Indian Women Take the Streets, Demand Change: Women’s March 2019

On the 4th of April 2019, Delhi echoed with the voices of women demanding change. Civil societies, unions, organizations, and women and men of diverse communities took to the streets. They upheld the banner- ‘औरतें उट्ठी नहीं तो ज़ुल्म बढ़ता जाएगा – Women March For Change’. Their demand was to change the direction the country is headed towards.

“Auretain Uthi Nahi Toh”, a collective rendition

The slogans Azaadi! Inquilab Zindabad! Halla Bol! echoed the streets as more than 2000 women marched from Mandi House to Jantar Mantar. Upon reaching Jantar Mantar, the stage was set for the day and the program began with the songs of protest by RAAG.  Activists, journalists, women leaders, students groups and children performed and spoke about the slack in policy implementation, and the need for inclusion of women’s issues, girl child education, rights of backward caste and classes, and farmer’s issues among others.

There were activists members of the Dalit Mahila Andolan who accused the current government of failing the Dalit and Adivasi women across the country. An activist called the Ujjwala scheme ‘farce’, and highlighted the lack of healthcare in the rural areas. “The roads in rural India are still unfit for ambulances. Villagers die daily due to a lack of health care and hospitals. These regions are overwhelmingly Dalit and Adivasi regions and if this isn’t hinting a massive scale of discrimination, then what is it?”

The gathering at Jantar Mantar

Haleema from the Bharatiya Muslim Mahila Andolan said that despite the government schemes like the Beti Padhao and Beti Bachao, there is an alarming drop-out rate of women in the country. She even said that by putting the focus on triple talaak, the government is taking the attention away from important issues like illiteracy and the unavailability of schools in the rural areas.

Suman of Satark Nagrik spoke about the challenges faced by women who reside in the bastis. “Our homes are constantly under threat. We want our basic rights.”
Arti of National Network of Sex Workers talked about the promises made by the government and how even after 5 years of their leadership none of them have been implemented.

Kunta, a farmer

Kunta a representative of a women farmers collective spoke about how women, even after working side to side with men, are still treated as secondary to men. “Women’s labor has not been properly recognized in the country. Women’s work goes unnoticed and ignored.”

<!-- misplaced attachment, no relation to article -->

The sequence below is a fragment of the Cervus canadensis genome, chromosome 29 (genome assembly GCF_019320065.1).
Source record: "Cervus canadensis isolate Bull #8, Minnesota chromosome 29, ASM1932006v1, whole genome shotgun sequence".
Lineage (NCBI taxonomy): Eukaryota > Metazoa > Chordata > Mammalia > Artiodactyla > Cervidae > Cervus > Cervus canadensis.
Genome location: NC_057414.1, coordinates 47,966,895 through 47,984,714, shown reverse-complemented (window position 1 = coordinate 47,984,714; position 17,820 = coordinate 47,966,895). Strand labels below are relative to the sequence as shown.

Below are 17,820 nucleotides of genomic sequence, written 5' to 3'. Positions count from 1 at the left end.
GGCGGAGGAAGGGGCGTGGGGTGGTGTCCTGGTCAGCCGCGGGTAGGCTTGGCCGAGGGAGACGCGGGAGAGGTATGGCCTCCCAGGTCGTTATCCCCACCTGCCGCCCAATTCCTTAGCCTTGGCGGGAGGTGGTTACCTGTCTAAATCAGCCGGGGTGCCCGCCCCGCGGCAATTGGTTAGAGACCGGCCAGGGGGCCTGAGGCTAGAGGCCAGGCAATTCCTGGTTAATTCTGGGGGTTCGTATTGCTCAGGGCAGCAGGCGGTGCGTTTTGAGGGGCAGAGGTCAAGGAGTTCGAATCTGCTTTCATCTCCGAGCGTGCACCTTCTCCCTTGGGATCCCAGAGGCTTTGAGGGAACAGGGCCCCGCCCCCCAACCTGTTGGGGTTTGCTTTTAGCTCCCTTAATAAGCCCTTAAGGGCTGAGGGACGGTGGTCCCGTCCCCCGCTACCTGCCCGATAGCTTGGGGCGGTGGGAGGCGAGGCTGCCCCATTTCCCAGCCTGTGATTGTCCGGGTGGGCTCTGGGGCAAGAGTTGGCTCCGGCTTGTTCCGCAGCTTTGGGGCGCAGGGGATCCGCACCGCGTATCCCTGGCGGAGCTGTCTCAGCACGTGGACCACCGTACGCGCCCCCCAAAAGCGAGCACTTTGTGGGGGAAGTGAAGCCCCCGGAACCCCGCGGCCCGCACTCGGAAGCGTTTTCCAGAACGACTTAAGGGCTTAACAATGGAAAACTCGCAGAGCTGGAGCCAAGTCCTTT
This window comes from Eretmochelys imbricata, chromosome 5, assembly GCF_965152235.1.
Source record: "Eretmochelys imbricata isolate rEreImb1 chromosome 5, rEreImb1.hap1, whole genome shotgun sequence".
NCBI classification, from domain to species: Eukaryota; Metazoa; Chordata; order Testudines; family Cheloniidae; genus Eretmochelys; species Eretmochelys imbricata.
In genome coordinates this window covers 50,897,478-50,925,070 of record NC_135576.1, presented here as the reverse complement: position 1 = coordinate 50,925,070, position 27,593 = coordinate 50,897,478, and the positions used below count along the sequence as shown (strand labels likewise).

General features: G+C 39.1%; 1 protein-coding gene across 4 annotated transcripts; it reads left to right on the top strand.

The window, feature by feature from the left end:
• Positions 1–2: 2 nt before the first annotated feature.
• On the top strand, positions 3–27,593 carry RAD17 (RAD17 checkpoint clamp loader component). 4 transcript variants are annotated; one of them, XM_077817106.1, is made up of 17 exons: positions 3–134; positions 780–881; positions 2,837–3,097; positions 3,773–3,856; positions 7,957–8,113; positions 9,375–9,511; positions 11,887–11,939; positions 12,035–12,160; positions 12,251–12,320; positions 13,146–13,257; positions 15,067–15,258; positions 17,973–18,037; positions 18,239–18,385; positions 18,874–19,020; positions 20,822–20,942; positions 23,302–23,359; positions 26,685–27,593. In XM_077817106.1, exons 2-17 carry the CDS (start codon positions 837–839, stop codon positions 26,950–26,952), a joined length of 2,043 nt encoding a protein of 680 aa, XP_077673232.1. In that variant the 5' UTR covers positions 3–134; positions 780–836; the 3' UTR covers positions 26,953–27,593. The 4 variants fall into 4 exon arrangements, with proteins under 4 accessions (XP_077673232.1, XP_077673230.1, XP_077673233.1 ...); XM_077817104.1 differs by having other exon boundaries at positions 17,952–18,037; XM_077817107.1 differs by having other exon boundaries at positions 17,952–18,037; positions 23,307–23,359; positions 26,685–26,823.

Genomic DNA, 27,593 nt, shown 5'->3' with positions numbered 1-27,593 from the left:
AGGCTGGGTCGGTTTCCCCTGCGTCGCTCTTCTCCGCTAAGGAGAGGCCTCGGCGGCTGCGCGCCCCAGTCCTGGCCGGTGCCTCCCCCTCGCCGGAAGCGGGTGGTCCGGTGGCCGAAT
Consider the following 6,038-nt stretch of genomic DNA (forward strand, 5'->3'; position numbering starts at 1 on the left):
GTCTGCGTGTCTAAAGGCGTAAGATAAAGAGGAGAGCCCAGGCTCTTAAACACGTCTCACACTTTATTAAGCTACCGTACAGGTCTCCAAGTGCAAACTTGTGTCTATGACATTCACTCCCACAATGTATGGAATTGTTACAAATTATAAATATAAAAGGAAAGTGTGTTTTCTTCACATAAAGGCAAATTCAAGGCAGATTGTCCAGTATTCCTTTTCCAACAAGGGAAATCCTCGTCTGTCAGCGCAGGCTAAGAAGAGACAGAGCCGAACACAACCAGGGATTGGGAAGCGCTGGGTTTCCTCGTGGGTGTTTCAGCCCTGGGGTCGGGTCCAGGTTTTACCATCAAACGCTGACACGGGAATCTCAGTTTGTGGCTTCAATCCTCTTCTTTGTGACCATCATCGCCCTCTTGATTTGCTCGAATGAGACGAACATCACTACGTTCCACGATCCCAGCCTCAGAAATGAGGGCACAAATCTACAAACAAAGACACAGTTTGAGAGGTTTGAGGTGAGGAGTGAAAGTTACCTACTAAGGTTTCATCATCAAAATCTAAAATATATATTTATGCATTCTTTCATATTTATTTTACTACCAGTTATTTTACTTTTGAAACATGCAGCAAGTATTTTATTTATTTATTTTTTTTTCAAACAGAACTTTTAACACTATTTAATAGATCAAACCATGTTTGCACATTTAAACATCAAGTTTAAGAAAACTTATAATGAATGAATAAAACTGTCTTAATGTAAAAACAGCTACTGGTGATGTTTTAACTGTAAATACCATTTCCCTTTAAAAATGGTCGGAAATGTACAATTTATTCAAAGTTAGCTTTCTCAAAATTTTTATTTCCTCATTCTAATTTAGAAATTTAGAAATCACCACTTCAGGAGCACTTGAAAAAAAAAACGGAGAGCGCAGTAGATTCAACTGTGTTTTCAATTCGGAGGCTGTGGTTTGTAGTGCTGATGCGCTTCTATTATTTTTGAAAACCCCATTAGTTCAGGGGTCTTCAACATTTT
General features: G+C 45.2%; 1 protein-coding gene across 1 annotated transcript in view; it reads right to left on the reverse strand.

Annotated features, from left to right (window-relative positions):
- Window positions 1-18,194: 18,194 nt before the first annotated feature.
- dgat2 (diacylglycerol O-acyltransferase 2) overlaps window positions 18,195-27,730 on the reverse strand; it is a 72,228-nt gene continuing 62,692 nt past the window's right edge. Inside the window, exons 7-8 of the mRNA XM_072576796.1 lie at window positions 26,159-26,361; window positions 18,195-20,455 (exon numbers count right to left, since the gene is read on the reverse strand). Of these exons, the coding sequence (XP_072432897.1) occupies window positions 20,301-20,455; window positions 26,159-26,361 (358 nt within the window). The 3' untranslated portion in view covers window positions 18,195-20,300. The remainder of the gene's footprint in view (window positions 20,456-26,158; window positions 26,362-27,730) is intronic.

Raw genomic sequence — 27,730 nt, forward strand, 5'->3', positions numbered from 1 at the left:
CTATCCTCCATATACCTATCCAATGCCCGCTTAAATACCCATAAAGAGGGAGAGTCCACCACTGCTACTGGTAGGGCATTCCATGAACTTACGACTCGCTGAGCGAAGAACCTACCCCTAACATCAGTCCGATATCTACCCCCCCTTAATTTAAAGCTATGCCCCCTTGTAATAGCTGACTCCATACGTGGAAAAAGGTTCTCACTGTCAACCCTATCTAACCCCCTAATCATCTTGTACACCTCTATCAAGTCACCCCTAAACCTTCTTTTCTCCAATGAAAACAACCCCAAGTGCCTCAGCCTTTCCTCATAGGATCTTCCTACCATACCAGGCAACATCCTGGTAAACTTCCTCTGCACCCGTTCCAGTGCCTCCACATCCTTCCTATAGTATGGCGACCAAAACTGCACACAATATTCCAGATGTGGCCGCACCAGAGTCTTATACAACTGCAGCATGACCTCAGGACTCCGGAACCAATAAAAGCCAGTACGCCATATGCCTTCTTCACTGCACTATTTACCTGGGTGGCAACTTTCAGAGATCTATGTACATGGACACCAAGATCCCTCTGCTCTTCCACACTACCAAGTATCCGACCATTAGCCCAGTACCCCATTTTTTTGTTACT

“All we need is love. We are not treated as citizens.”

Pavel, a transgender activist was the last speaker and ended on a very powerful note that resonated with the women of every community and background. “ We have been spoken about in history, we are present in our history, our culture and yet in 2019 we still aren’t treated equally. We know ourselves better than anyone else. Why does the government refuse to sit with us, communicate with us and then form Bills and Laws? We will not be spoken about, we will speak for ourselves” she said.

Rahul and Sanjay, musicians

Musicians Rahul Ram and Sanjay Rajoura performed parody songs mocking the government. Sanjay of the duo said, “If you can’t fight patriarchy in your own families, there is no point fighting the men outside.”

Artist Maya Rao performed the art of wearing a sari calling the attire genderless! The Sanghwari Group, Dhaatin, MC Freezak, and students from Aman Biradari also took to the stage to sing songs of resistance, equality, and freedom. The program was concluded by a collective rendition of “Auretain Uthi Nahi Toh”.
The march saw the presence of thousands of women belonging to rural India, urban cities, universities and every day women of the country. The movement began with just one group in Delhi and spread to 18-22 states in villages and district headquarters now holding press conferences, and forming arteries of the movement, observed the organizers.

Artist Maya Rao in performance

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